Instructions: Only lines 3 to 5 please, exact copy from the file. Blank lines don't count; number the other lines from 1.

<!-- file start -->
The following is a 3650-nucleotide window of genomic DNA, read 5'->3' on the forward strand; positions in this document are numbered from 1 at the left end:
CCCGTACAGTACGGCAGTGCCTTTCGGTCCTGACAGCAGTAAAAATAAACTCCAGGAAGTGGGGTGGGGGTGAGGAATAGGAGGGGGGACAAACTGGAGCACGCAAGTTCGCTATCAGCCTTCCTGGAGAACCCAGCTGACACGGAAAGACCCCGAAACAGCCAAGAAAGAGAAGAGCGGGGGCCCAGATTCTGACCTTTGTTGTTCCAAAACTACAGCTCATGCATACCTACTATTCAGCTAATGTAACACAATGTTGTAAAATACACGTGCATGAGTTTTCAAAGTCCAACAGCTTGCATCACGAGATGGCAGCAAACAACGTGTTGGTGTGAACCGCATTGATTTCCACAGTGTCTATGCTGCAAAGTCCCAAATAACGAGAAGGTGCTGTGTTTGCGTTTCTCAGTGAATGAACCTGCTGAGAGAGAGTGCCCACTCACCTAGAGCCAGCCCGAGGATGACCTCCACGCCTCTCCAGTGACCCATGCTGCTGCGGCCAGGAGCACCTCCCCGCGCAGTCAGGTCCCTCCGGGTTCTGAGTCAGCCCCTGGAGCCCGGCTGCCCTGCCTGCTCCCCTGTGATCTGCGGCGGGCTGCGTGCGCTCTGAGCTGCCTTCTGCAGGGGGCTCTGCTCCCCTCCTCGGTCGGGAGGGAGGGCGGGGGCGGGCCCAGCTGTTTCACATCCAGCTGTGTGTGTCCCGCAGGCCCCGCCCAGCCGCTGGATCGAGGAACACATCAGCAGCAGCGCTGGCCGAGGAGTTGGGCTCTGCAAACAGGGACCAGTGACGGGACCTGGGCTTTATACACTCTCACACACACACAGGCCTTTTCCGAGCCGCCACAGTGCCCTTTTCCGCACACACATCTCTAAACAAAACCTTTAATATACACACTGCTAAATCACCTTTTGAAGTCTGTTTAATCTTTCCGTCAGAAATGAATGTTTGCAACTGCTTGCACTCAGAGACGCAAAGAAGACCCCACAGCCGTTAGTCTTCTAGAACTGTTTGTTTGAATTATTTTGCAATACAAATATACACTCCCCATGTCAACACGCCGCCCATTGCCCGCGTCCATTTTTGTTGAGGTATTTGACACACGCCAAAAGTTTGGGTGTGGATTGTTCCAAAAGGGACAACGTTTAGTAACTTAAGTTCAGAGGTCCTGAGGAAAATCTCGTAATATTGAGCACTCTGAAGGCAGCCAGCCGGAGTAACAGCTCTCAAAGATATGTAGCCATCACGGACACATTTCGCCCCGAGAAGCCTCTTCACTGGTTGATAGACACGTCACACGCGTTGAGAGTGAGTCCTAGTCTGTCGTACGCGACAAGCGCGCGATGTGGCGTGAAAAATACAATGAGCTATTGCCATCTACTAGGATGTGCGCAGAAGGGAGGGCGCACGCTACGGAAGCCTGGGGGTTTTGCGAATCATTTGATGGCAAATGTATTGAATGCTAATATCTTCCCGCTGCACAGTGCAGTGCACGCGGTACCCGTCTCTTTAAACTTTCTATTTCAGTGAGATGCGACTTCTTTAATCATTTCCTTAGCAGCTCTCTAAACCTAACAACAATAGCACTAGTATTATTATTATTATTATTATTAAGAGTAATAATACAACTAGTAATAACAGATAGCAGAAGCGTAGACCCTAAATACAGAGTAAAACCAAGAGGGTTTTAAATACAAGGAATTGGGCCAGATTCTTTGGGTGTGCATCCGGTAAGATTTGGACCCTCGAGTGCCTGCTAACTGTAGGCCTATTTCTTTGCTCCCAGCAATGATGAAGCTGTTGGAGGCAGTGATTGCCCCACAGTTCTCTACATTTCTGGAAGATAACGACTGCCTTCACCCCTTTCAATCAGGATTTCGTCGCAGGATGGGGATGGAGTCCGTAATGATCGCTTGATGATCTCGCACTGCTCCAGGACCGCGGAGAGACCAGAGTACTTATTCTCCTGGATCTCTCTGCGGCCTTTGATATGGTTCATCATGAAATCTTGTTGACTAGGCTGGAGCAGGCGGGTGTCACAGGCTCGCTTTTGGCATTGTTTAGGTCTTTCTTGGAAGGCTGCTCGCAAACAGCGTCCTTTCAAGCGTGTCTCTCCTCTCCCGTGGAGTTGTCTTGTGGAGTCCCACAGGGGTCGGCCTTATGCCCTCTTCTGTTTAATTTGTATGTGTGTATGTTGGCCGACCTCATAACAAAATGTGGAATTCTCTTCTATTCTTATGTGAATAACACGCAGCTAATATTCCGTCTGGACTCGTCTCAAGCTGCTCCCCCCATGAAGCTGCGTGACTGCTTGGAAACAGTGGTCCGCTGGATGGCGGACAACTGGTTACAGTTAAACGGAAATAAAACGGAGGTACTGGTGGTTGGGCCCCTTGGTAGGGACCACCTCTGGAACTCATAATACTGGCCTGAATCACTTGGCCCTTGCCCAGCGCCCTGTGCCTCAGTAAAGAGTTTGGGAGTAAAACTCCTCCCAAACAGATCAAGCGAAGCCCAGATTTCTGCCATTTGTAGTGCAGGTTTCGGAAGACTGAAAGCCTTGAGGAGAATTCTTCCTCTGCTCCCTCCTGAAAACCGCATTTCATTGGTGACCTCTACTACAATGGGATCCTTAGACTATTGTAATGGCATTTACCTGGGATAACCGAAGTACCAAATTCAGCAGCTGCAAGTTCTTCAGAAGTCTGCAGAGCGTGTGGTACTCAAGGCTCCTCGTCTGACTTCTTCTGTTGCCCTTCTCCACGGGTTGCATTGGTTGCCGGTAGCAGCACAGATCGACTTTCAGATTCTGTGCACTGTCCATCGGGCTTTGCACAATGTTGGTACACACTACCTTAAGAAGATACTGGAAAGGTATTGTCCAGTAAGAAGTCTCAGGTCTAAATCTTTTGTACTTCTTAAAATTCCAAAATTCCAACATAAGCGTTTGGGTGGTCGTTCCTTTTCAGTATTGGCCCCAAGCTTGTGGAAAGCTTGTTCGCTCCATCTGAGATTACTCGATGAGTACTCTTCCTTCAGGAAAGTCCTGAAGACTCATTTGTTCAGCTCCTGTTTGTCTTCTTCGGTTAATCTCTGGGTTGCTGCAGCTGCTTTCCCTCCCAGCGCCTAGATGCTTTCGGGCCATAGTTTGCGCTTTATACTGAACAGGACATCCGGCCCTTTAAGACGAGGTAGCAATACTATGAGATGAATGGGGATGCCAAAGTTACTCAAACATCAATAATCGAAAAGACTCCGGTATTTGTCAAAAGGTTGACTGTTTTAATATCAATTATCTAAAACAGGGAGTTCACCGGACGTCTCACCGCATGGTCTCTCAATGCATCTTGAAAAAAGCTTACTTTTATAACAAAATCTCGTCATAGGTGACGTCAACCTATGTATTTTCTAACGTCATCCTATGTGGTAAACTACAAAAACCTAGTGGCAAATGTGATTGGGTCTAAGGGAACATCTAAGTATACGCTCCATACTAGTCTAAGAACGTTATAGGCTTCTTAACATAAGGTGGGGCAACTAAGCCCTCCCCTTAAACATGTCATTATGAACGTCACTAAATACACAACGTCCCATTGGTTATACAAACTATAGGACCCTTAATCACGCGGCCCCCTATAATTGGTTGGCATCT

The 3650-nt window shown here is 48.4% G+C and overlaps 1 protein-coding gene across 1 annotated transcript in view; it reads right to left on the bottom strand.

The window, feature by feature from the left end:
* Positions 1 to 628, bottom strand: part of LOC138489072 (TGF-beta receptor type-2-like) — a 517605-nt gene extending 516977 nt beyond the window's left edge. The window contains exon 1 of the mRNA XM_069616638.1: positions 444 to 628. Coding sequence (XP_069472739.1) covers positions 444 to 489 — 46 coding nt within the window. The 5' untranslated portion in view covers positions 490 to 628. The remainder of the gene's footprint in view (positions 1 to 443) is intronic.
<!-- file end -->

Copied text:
The 3650-nt window shown here is 48.4% G+C and overlaps 1 protein-coding gene across 1 annotated transcript in view; it reads right to left on the bottom strand.

The window, feature by feature from the left end:
* Positions 1 to 628, bottom strand: part of LOC138489072 (TGF-beta receptor type-2-like) — a 517605-nt gene extending 516977 nt beyond the window's left edge. The window contains exon 1 of the mRNA XM_069616638.1: positions 444 to 628. Coding sequence (XP_069472739.1) covers positions 444 to 489 — 46 coding nt within the window. The 5' untranslated portion in view covers positions 490 to 628. The remainder of the gene's footprint in view (positions 1 to 443) is intronic.